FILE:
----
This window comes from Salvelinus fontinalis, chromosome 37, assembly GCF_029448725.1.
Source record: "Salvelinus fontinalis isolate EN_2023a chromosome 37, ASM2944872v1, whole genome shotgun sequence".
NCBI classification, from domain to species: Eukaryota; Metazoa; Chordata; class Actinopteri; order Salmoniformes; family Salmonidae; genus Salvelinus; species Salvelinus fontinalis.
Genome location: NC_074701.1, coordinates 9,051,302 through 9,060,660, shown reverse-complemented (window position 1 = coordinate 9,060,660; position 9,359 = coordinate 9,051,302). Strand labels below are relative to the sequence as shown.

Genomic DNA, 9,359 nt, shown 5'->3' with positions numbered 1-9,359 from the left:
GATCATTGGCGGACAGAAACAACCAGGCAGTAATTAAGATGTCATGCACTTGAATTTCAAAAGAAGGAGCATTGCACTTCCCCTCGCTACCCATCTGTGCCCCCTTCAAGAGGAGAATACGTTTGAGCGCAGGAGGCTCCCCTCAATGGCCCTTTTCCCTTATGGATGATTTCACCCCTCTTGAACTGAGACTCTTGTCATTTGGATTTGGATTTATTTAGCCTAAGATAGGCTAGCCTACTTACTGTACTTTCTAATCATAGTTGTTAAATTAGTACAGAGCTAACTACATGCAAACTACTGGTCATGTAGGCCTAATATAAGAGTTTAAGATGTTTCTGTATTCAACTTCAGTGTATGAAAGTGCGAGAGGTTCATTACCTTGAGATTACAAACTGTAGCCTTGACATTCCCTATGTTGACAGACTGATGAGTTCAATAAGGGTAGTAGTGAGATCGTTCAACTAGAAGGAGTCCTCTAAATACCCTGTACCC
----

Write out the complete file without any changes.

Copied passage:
This window comes from Salvelinus fontinalis, chromosome 37, assembly GCF_029448725.1.
Source record: "Salvelinus fontinalis isolate EN_2023a chromosome 37, ASM2944872v1, whole genome shotgun sequence".
NCBI classification, from domain to species: Eukaryota; Metazoa; Chordata; class Actinopteri; order Salmoniformes; family Salmonidae; genus Salvelinus; species Salvelinus fontinalis.
Genome location: NC_074701.1, coordinates 9,051,302 through 9,060,660, shown reverse-complemented (window position 1 = coordinate 9,060,660; position 9,359 = coordinate 9,051,302). Strand labels below are relative to the sequence as shown.

Genomic DNA, 9,359 nt, shown 5'->3' with positions numbered 1-9,359 from the left:
GATCATTGGCGGACAGAAACAACCAGGCAGTAATTAAGATGTCATGCACTTGAATTTCAAAAGAAGGAGCATTGCACTTCCCCTCGCTACCCATCTGTGCCCCCTTCAAGAGGAGAATACGTTTGAGCGCAGGAGGCTCCCCTCAATGGCCCTTTTCCCTTATGGATGATTTCACCCCTCTTGAACTGAGACTCTTGTCATTTGGATTTGGATTTATTTAGCCTAAGATAGGCTAGCCTACTTACTGTACTTTCTAATCATAGTTGTTAAATTAGTACAGAGCTAACTACATGCAAACTACTGGTCATGTAGGCCTAATATAAGAGTTTAAGATGTTTCTGTATTCAACTTCAGTGTATGAAAGTGCGAGAGGTTCATTACCTTGAGATTACAAACTGTAGCCTTGACATTCCCTATGTTGACAGACTGATGAGTTCAATAAGGGTAGTAGTGAGATCGTTCAACTAGAAGGAGTCCTCTAAATACCCTGTACCC